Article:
Whereas Donald Trump pledged to modify the F-35 Joint Strike Fighter Program in a bid to reduce wasteful government spending, Norway and Denmark, which are both relying on the costly warplanes to update their ageing aircraft fleet, intend to carry on with their orders, which naturally pale in comparison with the massive procurement of over 2,400 jets by the US Air Force.
The F-35 program and cost is out of control. Billions of dollars can and will be saved on military (and other) purchases after January 20th.— Donald J. Trump (@realDonaldTrump) 12 декабря 2016 г.
Earlier this year, Denmark, which is among the nine partner countries that are paving the way for the futuristic fighter jet, ordered 27 F-35s from American arms manufacturer Lockheed Martin. The choice stirred considerable criticism from Danish military experts, who argued that the transaction would leave a big dent in the Danish state coffers. The lifetime costs were estimated by former Defense Minister Peter Christensen as 56.4 billion DKK (over $8bln), whereas a Radio24syv report found the total expenditure to be closer to 100 billion DKK ($14.5bln). In November, the Danish government sought extra money for equipment for the fighters.
"I can't see how it [Trump's criticism] can possibly have any effect. Also, my impression is that the project is not out of control. Quite the contrary," Anderas Krog said, as quoted by the Danish tabloid newspaper BT.
However, Krog admitted that it may be of importance whether the US ultimately decides to have fewer aircraft or have them delivered at a slower pace.
Even Denmark's northern neighbor Norway, which previously ventured upon buying 51 F-35s in the nation's single largest military procurement and tailored its new defense strategy to specifically rely on US-made fighter jets to provide the country's security, intends to stay firm. Recently, Norway had the first four F-35s delivered and plans to continue its increasingly close cooperation with the US.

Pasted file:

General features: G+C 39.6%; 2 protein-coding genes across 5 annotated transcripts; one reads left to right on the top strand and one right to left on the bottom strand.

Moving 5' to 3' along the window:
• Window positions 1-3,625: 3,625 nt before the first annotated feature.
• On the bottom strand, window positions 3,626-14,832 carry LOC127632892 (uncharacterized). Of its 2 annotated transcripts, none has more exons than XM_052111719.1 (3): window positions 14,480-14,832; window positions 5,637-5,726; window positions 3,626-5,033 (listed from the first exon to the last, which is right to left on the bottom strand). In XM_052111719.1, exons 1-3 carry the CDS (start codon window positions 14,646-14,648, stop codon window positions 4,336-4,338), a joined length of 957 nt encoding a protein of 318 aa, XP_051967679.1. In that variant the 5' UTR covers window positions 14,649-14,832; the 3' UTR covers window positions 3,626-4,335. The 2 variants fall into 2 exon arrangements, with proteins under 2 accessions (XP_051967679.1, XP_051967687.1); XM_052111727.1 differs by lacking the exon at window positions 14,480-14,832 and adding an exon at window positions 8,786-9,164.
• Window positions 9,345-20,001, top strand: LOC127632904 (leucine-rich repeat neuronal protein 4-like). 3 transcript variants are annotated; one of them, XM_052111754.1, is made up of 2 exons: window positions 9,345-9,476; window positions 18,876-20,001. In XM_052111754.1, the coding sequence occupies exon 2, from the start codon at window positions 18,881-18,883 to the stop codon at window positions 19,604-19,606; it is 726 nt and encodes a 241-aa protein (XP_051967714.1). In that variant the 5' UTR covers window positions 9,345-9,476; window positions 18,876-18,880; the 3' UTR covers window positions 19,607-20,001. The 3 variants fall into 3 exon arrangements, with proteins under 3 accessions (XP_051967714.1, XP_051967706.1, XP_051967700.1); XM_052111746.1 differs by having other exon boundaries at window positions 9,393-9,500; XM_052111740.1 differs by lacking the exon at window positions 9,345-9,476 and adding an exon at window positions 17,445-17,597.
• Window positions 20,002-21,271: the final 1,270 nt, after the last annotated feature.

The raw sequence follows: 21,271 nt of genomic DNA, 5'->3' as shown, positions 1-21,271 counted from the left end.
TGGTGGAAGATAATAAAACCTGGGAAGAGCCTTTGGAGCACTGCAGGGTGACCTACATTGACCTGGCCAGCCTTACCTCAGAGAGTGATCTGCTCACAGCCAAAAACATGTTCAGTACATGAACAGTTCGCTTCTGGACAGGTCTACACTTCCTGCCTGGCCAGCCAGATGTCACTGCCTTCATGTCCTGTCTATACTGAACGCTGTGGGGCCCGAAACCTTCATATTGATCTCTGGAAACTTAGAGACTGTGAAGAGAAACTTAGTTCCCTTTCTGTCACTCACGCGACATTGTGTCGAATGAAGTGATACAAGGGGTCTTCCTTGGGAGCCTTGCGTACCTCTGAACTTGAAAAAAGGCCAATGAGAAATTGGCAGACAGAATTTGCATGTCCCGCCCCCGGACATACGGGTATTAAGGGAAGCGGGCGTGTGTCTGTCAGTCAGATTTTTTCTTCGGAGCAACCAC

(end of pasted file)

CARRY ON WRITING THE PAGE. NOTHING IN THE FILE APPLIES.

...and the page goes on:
"This is a very long-term and well-founded cooperation," Norwegian Defense Minister Ine Eriksen Søreide told NRK during her recent visit to Luke airbase in Phoenix, Arizona, where Norwegian crews are being trained to fly and maintain Norway's new war toy. Eriksen Søreide took special pride in the fact that Norway is at present the single largest partner nation in the US F-35 program.
"We can confirm that we had four aircraft delivered on time and at the agreed price," Norwegian defense spokesman Endre Lunde told Norwegian broadcaster NRK.
Previous estimates by the Norwegian Defense Ministry indicated that the aggregate price tag will reach roughly 70 billion NOK (some $8.5bln), whereas the total lifetime expenditure is expected to surpass 260 billion NOK ($31bln). Additionally, education and maintenance cooperation with the US is expected to continue for at least 40 years.